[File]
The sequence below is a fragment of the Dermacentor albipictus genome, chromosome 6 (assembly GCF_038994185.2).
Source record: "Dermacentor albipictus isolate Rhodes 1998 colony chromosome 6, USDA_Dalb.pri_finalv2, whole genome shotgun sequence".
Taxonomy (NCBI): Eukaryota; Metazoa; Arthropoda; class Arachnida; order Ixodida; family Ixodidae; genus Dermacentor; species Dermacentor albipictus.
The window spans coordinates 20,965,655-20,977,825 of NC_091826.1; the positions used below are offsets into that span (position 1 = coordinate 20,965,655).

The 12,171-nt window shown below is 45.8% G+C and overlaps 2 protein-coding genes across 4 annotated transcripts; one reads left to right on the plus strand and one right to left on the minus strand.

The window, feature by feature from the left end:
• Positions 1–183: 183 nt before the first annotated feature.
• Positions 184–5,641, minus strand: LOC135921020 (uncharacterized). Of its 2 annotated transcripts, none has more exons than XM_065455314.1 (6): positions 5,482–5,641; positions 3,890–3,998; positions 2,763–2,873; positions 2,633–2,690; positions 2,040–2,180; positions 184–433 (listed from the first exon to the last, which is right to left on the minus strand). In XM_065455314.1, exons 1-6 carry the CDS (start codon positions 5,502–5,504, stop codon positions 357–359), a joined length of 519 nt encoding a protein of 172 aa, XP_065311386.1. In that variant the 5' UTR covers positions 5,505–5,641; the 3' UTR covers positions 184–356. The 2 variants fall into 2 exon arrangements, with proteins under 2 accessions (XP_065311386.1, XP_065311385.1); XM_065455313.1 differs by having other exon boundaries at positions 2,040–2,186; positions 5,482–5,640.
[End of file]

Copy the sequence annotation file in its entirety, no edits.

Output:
The sequence below is a fragment of the Dermacentor albipictus genome, chromosome 6 (assembly GCF_038994185.2).
Source record: "Dermacentor albipictus isolate Rhodes 1998 colony chromosome 6, USDA_Dalb.pri_finalv2, whole genome shotgun sequence".
Taxonomy (NCBI): Eukaryota; Metazoa; Arthropoda; class Arachnida; order Ixodida; family Ixodidae; genus Dermacentor; species Dermacentor albipictus.
The window spans coordinates 20,965,655-20,977,825 of NC_091826.1; the positions used below are offsets into that span (position 1 = coordinate 20,965,655).

The 12,171-nt window shown below is 45.8% G+C and overlaps 2 protein-coding genes across 4 annotated transcripts; one reads left to right on the plus strand and one right to left on the minus strand.

The window, feature by feature from the left end:
• Positions 1–183: 183 nt before the first annotated feature.
• Positions 184–5,641, minus strand: LOC135921020 (uncharacterized). Of its 2 annotated transcripts, none has more exons than XM_065455314.1 (6): positions 5,482–5,641; positions 3,890–3,998; positions 2,763–2,873; positions 2,633–2,690; positions 2,040–2,180; positions 184–433 (listed from the first exon to the last, which is right to left on the minus strand). In XM_065455314.1, exons 1-6 carry the CDS (start codon positions 5,502–5,504, stop codon positions 357–359), a joined length of 519 nt encoding a protein of 172 aa, XP_065311386.1. In that variant the 5' UTR covers positions 5,505–5,641; the 3' UTR covers positions 184–356. The 2 variants fall into 2 exon arrangements, with proteins under 2 accessions (XP_065311386.1, XP_065311385.1); XM_065455313.1 differs by having other exon boundaries at positions 2,040–2,186; positions 5,482–5,640.